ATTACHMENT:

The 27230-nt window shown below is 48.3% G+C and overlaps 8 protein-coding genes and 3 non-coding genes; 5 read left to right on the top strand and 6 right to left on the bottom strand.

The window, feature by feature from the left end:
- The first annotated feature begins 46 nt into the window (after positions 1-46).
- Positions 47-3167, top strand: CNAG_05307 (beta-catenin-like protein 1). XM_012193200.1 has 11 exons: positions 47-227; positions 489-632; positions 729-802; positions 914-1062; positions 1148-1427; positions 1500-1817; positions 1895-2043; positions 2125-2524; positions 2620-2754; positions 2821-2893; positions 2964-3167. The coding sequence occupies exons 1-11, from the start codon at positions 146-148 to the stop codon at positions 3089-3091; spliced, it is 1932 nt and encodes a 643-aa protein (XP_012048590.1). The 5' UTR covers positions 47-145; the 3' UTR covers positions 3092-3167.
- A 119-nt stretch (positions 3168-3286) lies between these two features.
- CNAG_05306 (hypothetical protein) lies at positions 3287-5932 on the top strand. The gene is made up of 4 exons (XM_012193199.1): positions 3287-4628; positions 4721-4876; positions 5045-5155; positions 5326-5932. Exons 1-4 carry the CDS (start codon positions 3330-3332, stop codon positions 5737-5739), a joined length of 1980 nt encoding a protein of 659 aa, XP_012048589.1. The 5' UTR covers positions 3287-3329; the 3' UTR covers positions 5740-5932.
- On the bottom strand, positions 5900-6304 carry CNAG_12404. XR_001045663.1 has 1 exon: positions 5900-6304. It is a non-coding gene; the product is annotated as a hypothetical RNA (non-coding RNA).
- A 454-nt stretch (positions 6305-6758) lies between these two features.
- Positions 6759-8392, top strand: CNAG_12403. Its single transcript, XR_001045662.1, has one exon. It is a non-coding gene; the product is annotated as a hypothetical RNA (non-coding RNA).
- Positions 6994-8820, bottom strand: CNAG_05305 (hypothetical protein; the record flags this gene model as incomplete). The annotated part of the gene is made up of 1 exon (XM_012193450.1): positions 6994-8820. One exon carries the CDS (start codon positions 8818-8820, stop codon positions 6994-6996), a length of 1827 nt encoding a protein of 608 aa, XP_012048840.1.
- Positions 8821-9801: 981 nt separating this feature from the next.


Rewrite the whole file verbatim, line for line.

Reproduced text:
The 27230-nt window shown below is 48.3% G+C and overlaps 8 protein-coding genes and 3 non-coding genes; 5 read left to right on the top strand and 6 right to left on the bottom strand.

The window, feature by feature from the left end:
- The first annotated feature begins 46 nt into the window (after positions 1-46).
- Positions 47-3167, top strand: CNAG_05307 (beta-catenin-like protein 1). XM_012193200.1 has 11 exons: positions 47-227; positions 489-632; positions 729-802; positions 914-1062; positions 1148-1427; positions 1500-1817; positions 1895-2043; positions 2125-2524; positions 2620-2754; positions 2821-2893; positions 2964-3167. The coding sequence occupies exons 1-11, from the start codon at positions 146-148 to the stop codon at positions 3089-3091; spliced, it is 1932 nt and encodes a 643-aa protein (XP_012048590.1). The 5' UTR covers positions 47-145; the 3' UTR covers positions 3092-3167.
- A 119-nt stretch (positions 3168-3286) lies between these two features.
- CNAG_05306 (hypothetical protein) lies at positions 3287-5932 on the top strand. The gene is made up of 4 exons (XM_012193199.1): positions 3287-4628; positions 4721-4876; positions 5045-5155; positions 5326-5932. Exons 1-4 carry the CDS (start codon positions 3330-3332, stop codon positions 5737-5739), a joined length of 1980 nt encoding a protein of 659 aa, XP_012048589.1. The 5' UTR covers positions 3287-3329; the 3' UTR covers positions 5740-5932.
- On the bottom strand, positions 5900-6304 carry CNAG_12404. XR_001045663.1 has 1 exon: positions 5900-6304. It is a non-coding gene; the product is annotated as a hypothetical RNA (non-coding RNA).
- A 454-nt stretch (positions 6305-6758) lies between these two features.
- Positions 6759-8392, top strand: CNAG_12403. Its single transcript, XR_001045662.1, has one exon. It is a non-coding gene; the product is annotated as a hypothetical RNA (non-coding RNA).
- Positions 6994-8820, bottom strand: CNAG_05305 (hypothetical protein; the record flags this gene model as incomplete). The annotated part of the gene is made up of 1 exon (XM_012193450.1): positions 6994-8820. One exon carries the CDS (start codon positions 8818-8820, stop codon positions 6994-6996), a length of 1827 nt encoding a protein of 608 aa, XP_012048840.1.
- Positions 8821-9801: 981 nt separating this feature from the next.